My-my, I love a good alligator pear

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I want to begin this post with an apology; I’m aware that I haven’t posted in a while! I could drag out endless excuses- be them the true reason for my lengthy silence or not- but I’ll just stick with a straight apology for being otherwise engaged for a while and not posting anything.

I thought I would open things back up with a delicious recipe that I found a couple of weeks back on Tasty Kitchen, which I made and discovered was delicious!

For reasons unbeknownst even to myself, I have recently fallen in love with Alligator Pears (!), of course more commonly known as avocados. So, due to this new found love of the fruit, I have been trying to find as many different ways I can use it as possible (perhaps I should change my name to ‘The Cosy Avocado’!!). One of the recipes I found was for a creamy avocado sauce for spaghetti- now one of my favourite dishes, as it proved so delicious and velvety.

So I thought I would start by exploring some interesting facts about avocados!

The tree that bears the creamy wonders is officially referred to as Persea Americana. It’s a tropical American tree, needing a climate without frost and with little wind. The trees grow to around 20 metres high and need soils around 1 metre deep to grow at their best. These conditions aren’t particularly common. A few of the places avocados can grow with ease are southern Spain, Morocco, Colombia, Peru, New Zealand and the Philippines. The avocado is a climacteric fruit (it enters a phase after harvest whereby it continues to ripen), as are bananas.

‘Avocado’ derives from the Nahuatl word ahuacatl, which also means ‘testicle’ (slightly off-putting?!), so they are presumably named so due to their typically growing in pairs, or simply because of their shape. The word ahuacatl was compounded with others, for example ahuacamolli, which means ‘avocado soup or sauce’, from which the Spanish-Mexican word ‘guacamole’ derives. In South America, some call it la manzana del invierno, which translates to ‘the apple of the winter’. Legend has it that an early English description of ‘avocado’ called it the ‘avogado pear’, leading to the misunderstanding of ‘alligator pear’ (a name for it that I particularly favour!). Though, the shell of an avocado does vaguely resemble the texture of a crocodile or alligator, and they look similar to an alligator eye when cut in half, so I think the name is actually rather fitting.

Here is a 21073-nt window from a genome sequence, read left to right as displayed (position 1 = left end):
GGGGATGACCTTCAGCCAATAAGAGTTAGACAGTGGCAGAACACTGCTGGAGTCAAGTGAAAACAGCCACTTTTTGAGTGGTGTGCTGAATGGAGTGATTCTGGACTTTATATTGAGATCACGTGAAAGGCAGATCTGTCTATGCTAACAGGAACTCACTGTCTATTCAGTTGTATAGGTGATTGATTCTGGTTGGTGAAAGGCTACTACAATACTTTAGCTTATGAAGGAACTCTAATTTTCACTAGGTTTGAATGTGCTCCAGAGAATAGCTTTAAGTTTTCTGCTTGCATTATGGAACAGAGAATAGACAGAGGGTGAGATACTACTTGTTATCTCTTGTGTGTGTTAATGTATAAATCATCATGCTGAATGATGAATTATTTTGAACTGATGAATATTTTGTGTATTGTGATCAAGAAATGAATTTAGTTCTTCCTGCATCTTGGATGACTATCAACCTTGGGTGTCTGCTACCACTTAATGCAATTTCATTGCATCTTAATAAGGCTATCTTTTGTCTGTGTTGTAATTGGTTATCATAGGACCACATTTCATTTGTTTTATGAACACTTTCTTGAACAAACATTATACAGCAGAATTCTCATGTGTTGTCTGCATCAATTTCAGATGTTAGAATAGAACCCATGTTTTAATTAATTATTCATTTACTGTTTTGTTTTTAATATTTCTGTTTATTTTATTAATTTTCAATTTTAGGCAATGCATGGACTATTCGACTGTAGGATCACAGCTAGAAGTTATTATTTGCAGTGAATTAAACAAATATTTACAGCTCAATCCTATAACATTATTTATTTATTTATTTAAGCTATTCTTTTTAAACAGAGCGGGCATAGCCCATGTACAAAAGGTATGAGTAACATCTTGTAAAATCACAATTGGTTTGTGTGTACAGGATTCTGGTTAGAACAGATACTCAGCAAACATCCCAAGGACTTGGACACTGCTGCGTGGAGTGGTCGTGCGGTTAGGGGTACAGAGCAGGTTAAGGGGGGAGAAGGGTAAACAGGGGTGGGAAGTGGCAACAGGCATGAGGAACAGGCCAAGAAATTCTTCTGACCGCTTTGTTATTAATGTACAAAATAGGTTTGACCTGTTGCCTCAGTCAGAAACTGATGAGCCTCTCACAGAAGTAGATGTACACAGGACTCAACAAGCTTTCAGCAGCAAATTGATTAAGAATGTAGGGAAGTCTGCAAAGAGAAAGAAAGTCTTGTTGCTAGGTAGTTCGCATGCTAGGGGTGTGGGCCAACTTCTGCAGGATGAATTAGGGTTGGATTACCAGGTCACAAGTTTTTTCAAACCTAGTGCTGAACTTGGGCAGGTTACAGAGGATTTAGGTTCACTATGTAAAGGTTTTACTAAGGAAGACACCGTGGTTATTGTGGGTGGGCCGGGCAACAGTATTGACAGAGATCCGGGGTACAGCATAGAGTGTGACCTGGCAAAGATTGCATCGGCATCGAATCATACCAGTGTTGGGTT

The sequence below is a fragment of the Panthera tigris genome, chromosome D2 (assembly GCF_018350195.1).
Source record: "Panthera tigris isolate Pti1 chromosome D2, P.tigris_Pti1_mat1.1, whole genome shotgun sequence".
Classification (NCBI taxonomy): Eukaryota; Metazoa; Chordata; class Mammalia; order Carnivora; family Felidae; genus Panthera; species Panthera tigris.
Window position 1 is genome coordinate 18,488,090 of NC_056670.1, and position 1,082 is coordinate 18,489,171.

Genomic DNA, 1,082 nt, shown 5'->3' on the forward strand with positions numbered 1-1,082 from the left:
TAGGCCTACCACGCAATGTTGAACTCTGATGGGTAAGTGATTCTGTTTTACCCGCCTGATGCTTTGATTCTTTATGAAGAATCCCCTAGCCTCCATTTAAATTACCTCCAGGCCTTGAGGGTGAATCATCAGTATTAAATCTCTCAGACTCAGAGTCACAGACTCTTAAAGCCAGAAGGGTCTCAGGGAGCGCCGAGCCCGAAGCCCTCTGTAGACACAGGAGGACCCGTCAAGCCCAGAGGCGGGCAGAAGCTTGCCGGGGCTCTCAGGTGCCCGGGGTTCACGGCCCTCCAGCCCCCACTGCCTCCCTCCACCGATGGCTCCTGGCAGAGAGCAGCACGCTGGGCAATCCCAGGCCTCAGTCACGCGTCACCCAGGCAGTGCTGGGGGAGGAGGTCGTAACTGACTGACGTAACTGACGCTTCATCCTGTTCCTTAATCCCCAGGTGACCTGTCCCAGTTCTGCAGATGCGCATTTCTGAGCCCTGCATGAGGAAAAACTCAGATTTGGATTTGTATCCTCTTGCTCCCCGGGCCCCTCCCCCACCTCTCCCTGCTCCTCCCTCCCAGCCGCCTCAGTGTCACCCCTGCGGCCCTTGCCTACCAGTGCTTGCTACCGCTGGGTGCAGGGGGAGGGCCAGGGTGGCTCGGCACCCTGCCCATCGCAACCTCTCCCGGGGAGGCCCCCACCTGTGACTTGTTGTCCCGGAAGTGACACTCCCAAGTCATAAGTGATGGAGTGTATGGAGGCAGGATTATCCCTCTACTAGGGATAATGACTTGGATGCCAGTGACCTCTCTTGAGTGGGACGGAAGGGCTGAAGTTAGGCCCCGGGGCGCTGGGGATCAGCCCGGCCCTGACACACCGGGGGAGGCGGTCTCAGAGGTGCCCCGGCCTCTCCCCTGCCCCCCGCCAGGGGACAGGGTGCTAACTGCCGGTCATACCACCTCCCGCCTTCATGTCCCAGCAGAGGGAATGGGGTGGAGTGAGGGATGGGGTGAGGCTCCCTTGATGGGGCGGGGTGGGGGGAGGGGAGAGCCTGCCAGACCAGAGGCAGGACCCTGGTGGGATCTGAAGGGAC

Some other interesting facts that may spike some interest:
– Avocados have only five grams of fat per serving
– Brazilians add avocados to ice cream
– Avocados are the size of a baby in its mother’s womb at sixteen weeks
– Filipinos puree avocados with sugar and milk for a dessert drink
– All avocados are picked by hand
– A single California Avocado tree can produce about five hundred avocados a year.

So now that you’re an avocado buff and know loads about the fruit, here’s the recipe I mentioned, with images- how exciting!

risotto1

Avocado Risotto

Ingredients (for 3 people):
– 1 tablespoon oil
– 1 whole onion, diced
– 3 garlic cloves, minced
– 190 grams Arborio rice
– 1 whole vegetable stock cube
– 1 litre hot water
– 2 whole avocados, peeled and pitted
– 100 grams mild cheese (I used simple cheddar, but you could also use the likes of edam)
– 2 tablespoons fresh parsley, chopped
– Salt and pepper, to taste

Method:

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1. Heat the oil in a large pan, and cook the onion and garlic over a medium-low heat for 5 minutes, until soft and translucent.

2. Add the rice and cook for a further 2 minutes.risotto3

3. In a bowl, mix the stock cube with about 150ml hot water and stir to dissolve. Then add this into the pan.

4. Cook, stirring, until the liquid has nearly all been absorbed.

5. Add more hot water, about 150ml at a time, again waiting for it to be mostly absorbed before adding more, and stirring regularly.

6. Continue adding water until the rice is cooked to your liking (risotto is generally best when creamy but with a bite to the rice).

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7. Meanwhile, put the avocado into a bowl and coarsely mash with a fork, along with the salt and pepper.

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8. When the rice is cooked, add the cheese, then the mashed avocado and chopped parsley.

risotto8

risotto79. Mix until everything is combined.

10. Serve warm.risotto9

 

 

And voilà!
Eat up the delicious alligator pear risotto and bask in the creamy bliss that comes with it!

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I hope you’ve enjoyed learning more about my beloved fruit. Thank you for reading, and have an explore of my other blog posts. If you like what you see, follow The Cosy Onion so that you can easily access new posts in the future!

The Cosy Onion

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2 thoughts on “My-my, I love a good alligator pear

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